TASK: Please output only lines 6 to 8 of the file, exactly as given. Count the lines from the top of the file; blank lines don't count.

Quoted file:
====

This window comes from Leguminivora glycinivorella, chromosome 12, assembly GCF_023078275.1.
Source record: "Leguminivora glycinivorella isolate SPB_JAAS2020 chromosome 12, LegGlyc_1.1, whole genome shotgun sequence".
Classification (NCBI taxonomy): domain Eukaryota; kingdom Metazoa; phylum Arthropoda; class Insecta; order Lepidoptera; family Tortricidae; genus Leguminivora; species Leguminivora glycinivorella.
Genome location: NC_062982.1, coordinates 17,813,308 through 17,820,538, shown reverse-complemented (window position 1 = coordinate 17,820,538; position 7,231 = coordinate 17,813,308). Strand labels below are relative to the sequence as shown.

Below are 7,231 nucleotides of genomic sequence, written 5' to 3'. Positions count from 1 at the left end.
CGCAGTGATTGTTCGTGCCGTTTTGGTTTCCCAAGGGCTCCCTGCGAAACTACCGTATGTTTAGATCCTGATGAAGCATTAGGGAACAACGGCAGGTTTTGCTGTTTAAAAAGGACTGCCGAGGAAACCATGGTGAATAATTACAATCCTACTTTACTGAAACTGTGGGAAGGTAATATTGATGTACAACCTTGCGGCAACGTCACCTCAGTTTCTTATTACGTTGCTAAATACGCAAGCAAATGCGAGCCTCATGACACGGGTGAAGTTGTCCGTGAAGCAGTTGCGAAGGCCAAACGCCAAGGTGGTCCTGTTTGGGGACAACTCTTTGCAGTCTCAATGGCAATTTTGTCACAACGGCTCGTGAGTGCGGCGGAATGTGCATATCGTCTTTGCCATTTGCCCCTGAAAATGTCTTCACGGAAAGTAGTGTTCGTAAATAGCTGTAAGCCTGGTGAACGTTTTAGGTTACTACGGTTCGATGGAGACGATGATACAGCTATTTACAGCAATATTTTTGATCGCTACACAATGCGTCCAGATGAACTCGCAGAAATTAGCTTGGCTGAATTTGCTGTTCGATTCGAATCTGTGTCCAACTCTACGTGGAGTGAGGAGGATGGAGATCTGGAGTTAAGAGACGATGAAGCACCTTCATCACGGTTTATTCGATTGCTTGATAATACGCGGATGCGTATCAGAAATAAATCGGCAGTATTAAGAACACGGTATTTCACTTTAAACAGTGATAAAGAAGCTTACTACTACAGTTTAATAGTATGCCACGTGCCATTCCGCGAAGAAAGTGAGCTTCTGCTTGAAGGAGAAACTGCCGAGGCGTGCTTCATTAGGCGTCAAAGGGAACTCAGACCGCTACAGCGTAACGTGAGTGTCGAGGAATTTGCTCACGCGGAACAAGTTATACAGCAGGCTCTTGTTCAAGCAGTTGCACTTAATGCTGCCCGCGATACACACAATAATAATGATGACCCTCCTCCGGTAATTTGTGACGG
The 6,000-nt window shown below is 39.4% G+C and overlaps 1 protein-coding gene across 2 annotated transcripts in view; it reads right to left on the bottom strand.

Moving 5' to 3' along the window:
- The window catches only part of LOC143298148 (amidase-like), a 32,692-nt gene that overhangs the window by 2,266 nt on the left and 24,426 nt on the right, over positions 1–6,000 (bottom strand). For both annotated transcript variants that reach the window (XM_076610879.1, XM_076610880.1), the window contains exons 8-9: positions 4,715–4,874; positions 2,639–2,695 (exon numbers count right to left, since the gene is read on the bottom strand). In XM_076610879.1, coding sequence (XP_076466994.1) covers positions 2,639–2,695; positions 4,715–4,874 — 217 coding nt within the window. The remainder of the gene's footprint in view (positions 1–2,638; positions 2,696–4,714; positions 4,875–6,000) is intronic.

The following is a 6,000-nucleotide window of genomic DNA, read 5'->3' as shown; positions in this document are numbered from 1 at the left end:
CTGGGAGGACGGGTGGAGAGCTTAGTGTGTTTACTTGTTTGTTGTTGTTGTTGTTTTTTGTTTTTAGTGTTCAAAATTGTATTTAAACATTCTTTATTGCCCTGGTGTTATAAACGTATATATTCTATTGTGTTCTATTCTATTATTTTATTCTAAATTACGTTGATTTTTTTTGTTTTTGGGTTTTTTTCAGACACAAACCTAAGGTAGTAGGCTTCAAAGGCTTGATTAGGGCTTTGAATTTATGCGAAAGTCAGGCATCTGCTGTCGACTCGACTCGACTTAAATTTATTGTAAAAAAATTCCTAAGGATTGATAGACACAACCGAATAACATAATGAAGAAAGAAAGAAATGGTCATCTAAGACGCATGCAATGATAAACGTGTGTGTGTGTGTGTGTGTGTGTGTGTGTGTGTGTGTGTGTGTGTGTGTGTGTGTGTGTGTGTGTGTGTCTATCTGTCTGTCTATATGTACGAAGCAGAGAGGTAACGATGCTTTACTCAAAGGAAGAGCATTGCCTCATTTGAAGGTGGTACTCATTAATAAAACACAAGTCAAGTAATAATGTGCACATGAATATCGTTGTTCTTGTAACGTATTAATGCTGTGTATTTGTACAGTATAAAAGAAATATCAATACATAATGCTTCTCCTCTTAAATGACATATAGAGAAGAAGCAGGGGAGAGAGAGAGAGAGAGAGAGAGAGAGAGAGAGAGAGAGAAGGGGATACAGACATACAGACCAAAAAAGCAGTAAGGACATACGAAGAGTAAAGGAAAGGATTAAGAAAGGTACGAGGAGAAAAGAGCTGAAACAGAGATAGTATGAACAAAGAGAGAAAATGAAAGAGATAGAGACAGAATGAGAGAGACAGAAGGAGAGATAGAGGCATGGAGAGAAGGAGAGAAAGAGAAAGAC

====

CGCAGTGATTGTTCGTGCCGTTTTGGTTTCCCAAGGGCTCCCTGCGAAACTACCGTATGTTTAGATCCTGATGAAGCATTAGGGAACAACGGCAGGTTTTGCTGTTTAAAAAGGACTGCCGAGGAAACCATGGTGAATAATTACAATCCTACTTTACTGAAACTGTGGGAAGGTAATATTGATGTACAACCTTGCGGCAACGTCACCTCAGTTTCTTATTACGTTGCTAAATACGCAAGCAAATGCGAGCCTCATGACACGGGTGAAGTTGTCCGTGAAGCAGTTGCGAAGGCCAAACGCCAAGGTGGTCCTGTTTGGGGACAACTCTTTGCAGTCTCAATGGCAATTTTGTCACAACGGCTCGTGAGTGCGGCGGAATGTGCATATCGTCTTTGCCATTTGCCCCTGAAAATGTCTTCACGGAAAGTAGTGTTCGTAAATAGCTGTAAGCCTGGTGAACGTTTTAGGTTACTACGGTTCGATGGAGACGATGATACAGCTATTTACAGCAATATTTTTGATCGCTACACAATGCGTCCAGATGAACTCGCAGAAATTAGCTTGGCTGAATTTGCTGTTCGATTCGAATCTGTGTCCAACTCTACGTGGAGTGAGGAGGATGGAGATCTGGAGTTAAGAGACGATGAAGCACCTTCATCACGGTTTATTCGATTGCTTGATAATACGCGGATGCGTATCAGAAATAAATCGGCAGTATTAAGAACACGGTATTTCACTTTAAACAGTGATAAAGAAGCTTACTACTACAGTTTAATAGTATGCCACGTGCCATTCCGCGAAGAAAGTGAGCTTCTGCTTGAAGGAGAAACTGCCGAGGCGTGCTTCATTAGGCGTCAAAGGGAACTCAGACCGCTACAGCGTAACGTGAGTGTCGAGGAATTTGCTCACGCGGAACAAGTTATACAGCAGGCTCTTGTTCAAGCAGTTGCACTTAATGCTGCCCGCGATACACACAATAATAATGATGACCCTCCTCCGGTAATTTGTGACGG
The 6,000-nt window shown below is 39.4% G+C and overlaps 1 protein-coding gene across 2 annotated transcripts in view; it reads right to left on the bottom strand.

Moving 5' to 3' along the window: